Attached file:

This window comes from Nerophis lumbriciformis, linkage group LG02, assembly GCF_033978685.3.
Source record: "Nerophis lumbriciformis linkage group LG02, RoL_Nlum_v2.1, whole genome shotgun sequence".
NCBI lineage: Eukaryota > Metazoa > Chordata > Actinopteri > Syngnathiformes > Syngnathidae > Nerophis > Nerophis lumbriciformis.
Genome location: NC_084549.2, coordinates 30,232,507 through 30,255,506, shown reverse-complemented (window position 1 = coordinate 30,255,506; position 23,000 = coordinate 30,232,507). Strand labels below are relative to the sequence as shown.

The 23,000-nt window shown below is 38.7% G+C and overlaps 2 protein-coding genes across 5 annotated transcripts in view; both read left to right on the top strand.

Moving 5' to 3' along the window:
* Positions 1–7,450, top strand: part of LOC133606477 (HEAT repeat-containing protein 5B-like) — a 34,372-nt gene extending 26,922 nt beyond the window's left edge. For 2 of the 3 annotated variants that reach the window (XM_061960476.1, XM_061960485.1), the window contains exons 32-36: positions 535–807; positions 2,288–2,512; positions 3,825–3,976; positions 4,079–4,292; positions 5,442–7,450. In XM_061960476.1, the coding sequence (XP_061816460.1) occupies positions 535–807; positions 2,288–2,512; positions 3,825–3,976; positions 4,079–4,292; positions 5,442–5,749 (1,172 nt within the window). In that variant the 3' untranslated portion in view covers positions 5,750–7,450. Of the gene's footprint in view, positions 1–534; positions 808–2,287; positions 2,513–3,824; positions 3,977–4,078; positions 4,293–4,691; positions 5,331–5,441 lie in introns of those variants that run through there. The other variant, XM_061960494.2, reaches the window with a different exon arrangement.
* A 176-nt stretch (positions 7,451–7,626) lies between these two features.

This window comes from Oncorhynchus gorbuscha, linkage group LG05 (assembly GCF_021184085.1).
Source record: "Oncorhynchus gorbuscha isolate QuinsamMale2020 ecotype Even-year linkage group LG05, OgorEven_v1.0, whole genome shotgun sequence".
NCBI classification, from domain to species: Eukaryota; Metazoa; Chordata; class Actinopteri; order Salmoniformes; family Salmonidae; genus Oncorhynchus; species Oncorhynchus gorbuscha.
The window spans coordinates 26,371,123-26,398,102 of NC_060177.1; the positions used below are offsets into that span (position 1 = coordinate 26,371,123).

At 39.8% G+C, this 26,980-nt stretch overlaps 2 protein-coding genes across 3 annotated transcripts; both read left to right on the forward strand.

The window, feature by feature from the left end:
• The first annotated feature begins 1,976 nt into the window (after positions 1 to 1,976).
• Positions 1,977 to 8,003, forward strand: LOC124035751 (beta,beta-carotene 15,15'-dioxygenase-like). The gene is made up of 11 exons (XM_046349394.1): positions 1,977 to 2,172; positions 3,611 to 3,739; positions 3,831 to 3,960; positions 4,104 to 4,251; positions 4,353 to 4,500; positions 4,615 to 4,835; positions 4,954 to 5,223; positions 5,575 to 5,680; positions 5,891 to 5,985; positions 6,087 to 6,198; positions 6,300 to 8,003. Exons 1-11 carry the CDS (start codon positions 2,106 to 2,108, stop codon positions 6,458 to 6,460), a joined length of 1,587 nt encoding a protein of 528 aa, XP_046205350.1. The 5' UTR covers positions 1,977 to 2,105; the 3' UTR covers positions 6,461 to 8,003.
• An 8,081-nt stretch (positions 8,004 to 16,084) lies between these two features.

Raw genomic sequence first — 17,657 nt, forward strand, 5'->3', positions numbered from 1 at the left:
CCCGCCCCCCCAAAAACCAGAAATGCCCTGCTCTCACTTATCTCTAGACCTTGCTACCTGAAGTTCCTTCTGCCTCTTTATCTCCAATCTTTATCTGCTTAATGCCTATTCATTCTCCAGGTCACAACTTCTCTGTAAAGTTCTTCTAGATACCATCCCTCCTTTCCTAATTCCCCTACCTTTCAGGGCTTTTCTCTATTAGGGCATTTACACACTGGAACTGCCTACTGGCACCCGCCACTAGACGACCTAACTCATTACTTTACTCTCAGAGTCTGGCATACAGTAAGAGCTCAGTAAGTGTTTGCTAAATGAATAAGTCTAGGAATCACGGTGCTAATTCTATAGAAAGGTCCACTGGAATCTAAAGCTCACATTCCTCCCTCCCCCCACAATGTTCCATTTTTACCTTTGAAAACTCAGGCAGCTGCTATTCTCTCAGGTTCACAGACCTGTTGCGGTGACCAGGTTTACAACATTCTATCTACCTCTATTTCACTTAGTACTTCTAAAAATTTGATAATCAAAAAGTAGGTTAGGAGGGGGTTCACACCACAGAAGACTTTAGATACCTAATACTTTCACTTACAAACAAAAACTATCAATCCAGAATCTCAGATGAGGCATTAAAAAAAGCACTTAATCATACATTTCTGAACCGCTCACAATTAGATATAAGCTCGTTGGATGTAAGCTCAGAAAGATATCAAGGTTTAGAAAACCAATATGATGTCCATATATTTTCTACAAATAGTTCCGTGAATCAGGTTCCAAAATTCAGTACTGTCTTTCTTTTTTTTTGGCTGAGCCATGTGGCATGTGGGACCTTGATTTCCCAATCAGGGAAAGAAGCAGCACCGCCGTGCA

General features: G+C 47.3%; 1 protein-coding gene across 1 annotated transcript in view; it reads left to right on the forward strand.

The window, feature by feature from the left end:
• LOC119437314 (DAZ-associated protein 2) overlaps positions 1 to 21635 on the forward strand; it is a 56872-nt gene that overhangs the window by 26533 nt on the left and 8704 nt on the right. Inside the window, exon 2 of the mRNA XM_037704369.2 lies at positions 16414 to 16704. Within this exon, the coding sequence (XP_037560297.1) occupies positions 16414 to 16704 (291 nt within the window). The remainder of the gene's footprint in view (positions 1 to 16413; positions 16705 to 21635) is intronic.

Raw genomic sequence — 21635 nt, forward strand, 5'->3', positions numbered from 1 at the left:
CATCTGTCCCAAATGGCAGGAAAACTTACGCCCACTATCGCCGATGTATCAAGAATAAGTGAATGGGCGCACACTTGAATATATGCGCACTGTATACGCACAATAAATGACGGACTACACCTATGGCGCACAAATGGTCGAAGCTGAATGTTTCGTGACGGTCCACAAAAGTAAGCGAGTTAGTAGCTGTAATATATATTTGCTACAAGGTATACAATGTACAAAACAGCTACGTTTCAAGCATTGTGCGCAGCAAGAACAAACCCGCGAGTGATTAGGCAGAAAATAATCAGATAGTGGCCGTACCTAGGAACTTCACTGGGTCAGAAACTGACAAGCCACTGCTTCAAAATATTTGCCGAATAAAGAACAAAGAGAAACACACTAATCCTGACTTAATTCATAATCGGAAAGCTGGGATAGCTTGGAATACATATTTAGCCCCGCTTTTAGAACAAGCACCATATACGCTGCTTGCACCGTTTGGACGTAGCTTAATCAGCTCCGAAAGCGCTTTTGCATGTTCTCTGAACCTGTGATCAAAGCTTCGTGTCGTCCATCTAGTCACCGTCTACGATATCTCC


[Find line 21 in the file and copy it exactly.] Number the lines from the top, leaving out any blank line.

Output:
The window, feature by feature from the left end: